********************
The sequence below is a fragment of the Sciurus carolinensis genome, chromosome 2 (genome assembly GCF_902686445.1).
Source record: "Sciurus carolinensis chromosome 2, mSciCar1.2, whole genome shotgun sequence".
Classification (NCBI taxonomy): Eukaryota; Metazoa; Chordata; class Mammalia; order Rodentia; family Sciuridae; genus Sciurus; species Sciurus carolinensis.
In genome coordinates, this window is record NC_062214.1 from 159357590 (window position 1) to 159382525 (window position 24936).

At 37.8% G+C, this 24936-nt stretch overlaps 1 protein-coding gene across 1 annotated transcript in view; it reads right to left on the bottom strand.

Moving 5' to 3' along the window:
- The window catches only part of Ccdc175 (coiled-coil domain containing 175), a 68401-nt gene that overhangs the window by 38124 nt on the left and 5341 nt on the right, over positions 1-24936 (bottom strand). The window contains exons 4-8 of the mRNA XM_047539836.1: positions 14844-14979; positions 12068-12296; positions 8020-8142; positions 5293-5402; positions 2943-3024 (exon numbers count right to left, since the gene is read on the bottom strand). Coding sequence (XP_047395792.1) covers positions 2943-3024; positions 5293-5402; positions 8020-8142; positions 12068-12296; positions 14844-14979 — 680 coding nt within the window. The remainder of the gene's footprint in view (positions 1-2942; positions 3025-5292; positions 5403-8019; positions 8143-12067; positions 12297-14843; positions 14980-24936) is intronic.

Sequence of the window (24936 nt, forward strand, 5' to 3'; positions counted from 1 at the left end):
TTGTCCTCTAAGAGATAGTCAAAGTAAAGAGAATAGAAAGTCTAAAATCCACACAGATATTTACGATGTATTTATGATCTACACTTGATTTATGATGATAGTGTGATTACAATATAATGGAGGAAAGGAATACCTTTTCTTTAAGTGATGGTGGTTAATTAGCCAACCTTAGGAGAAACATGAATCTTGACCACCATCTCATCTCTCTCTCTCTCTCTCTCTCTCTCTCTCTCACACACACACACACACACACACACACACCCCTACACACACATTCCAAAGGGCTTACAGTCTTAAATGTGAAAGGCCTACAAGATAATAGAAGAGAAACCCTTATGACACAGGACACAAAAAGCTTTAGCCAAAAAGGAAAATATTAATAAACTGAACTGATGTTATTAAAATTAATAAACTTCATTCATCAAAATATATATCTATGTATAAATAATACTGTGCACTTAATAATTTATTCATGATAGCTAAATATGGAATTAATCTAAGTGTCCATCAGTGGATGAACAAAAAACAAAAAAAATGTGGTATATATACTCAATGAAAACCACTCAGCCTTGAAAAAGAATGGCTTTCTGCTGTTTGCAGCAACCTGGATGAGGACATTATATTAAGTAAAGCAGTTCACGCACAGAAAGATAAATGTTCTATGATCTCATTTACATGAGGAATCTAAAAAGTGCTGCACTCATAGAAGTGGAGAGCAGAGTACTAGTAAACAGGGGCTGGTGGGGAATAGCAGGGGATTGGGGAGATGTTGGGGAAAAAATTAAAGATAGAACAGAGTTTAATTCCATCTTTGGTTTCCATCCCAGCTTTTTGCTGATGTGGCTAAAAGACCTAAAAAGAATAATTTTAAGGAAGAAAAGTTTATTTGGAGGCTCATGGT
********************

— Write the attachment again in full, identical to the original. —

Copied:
The sequence below is a fragment of the Sciurus carolinensis genome, chromosome 2 (genome assembly GCF_902686445.1).
Source record: "Sciurus carolinensis chromosome 2, mSciCar1.2, whole genome shotgun sequence".
Classification (NCBI taxonomy): Eukaryota; Metazoa; Chordata; class Mammalia; order Rodentia; family Sciuridae; genus Sciurus; species Sciurus carolinensis.
In genome coordinates, this window is record NC_062214.1 from 159357590 (window position 1) to 159382525 (window position 24936).

At 37.8% G+C, this 24936-nt stretch overlaps 1 protein-coding gene across 1 annotated transcript in view; it reads right to left on the bottom strand.

Moving 5' to 3' along the window:
- The window catches only part of Ccdc175 (coiled-coil domain containing 175), a 68401-nt gene that overhangs the window by 38124 nt on the left and 5341 nt on the right, over positions 1-24936 (bottom strand). The window contains exons 4-8 of the mRNA XM_047539836.1: positions 14844-14979; positions 12068-12296; positions 8020-8142; positions 5293-5402; positions 2943-3024 (exon numbers count right to left, since the gene is read on the bottom strand). Coding sequence (XP_047395792.1) covers positions 2943-3024; positions 5293-5402; positions 8020-8142; positions 12068-12296; positions 14844-14979 — 680 coding nt within the window. The remainder of the gene's footprint in view (positions 1-2942; positions 3025-5292; positions 5403-8019; positions 8143-12067; positions 12297-14843; positions 14980-24936) is intronic.

Sequence of the window (24936 nt, forward strand, 5' to 3'; positions counted from 1 at the left end):
TTGTCCTCTAAGAGATAGTCAAAGTAAAGAGAATAGAAAGTCTAAAATCCACACAGATATTTACGATGTATTTATGATCTACACTTGATTTATGATGATAGTGTGATTACAATATAATGGAGGAAAGGAATACCTTTTCTTTAAGTGATGGTGGTTAATTAGCCAACCTTAGGAGAAACATGAATCTTGACCACCATCTCATCTCTCTCTCTCTCTCTCTCTCTCTCTCTCTCACACACACACACACACACACACACACACCCCTACACACACATTCCAAAGGGCTTACAGTCTTAAATGTGAAAGGCCTACAAGATAATAGAAGAGAAACCCTTATGACACAGGACACAAAAAGCTTTAGCCAAAAAGGAAAATATTAATAAACTGAACTGATGTTATTAAAATTAATAAACTTCATTCATCAAAATATATATCTATGTATAAATAATACTGTGCACTTAATAATTTATTCATGATAGCTAAATATGGAATTAATCTAAGTGTCCATCAGTGGATGAACAAAAAACAAAAAAAATGTGGTATATATACTCAATGAAAACCACTCAGCCTTGAAAAAGAATGGCTTTCTGCTGTTTGCAGCAACCTGGATGAGGACATTATATTAAGTAAAGCAGTTCACGCACAGAAAGATAAATGTTCTATGATCTCATTTACATGAGGAATCTAAAAAGTGCTGCACTCATAGAAGTGGAGAGCAGAGTACTAGTAAACAGGGGCTGGTGGGGAATAGCAGGGGATTGGGGAGATGTTGGGGAAAAAATTAAAGATAGAACAGAGTTTAATTCCATCTTTGGTTTCCATCCCAGCTTTTTGCTGATGTGGCTAAAAGACCTAAAAAGAATAATTTTAAGGAAGAAAAGTTTATTTGGAGGCTCATGGT